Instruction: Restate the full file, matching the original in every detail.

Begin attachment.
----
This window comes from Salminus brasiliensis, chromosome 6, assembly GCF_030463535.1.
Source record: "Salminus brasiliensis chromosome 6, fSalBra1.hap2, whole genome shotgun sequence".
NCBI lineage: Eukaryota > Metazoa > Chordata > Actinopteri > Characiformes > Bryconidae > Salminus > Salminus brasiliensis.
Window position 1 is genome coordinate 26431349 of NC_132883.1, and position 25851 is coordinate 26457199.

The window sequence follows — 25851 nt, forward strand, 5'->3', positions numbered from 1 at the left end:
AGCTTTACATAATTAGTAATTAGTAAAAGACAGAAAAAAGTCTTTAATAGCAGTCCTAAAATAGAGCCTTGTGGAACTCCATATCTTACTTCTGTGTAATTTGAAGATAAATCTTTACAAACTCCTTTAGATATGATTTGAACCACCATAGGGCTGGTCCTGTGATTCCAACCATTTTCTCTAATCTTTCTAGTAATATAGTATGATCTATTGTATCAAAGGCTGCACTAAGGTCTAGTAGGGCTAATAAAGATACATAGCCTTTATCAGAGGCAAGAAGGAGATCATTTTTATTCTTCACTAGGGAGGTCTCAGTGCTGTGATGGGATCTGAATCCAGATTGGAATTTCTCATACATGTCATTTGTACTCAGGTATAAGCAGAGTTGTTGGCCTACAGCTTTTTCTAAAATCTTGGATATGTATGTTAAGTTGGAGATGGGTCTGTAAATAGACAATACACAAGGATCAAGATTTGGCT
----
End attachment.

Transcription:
This window comes from Salminus brasiliensis, chromosome 6, assembly GCF_030463535.1.
Source record: "Salminus brasiliensis chromosome 6, fSalBra1.hap2, whole genome shotgun sequence".
NCBI lineage: Eukaryota > Metazoa > Chordata > Actinopteri > Characiformes > Bryconidae > Salminus > Salminus brasiliensis.
Window position 1 is genome coordinate 26431349 of NC_132883.1, and position 25851 is coordinate 26457199.

The window sequence follows — 25851 nt, forward strand, 5'->3', positions numbered from 1 at the left end:
AGCTTTACATAATTAGTAATTAGTAAAAGACAGAAAAAAGTCTTTAATAGCAGTCCTAAAATAGAGCCTTGTGGAACTCCATATCTTACTTCTGTGTAATTTGAAGATAAATCTTTACAAACTCCTTTAGATATGATTTGAACCACCATAGGGCTGGTCCTGTGATTCCAACCATTTTCTCTAATCTTTCTAGTAATATAGTATGATCTATTGTATCAAAGGCTGCACTAAGGTCTAGTAGGGCTAATAAAGATACATAGCCTTTATCAGAGGCAAGAAGGAGATCATTTTTATTCTTCACTAGGGAGGTCTCAGTGCTGTGATGGGATCTGAATCCAGATTGGAATTTCTCATACATGTCATTTGTACTCAGGTATAAGCAGAGTTGTTGGCCTACAGCTTTTTCTAAAATCTTGGATATGTATGTTAAGTTGGAGATGGGTCTGTAAATAGACAATACACAAGGATCAAGATTTGGCT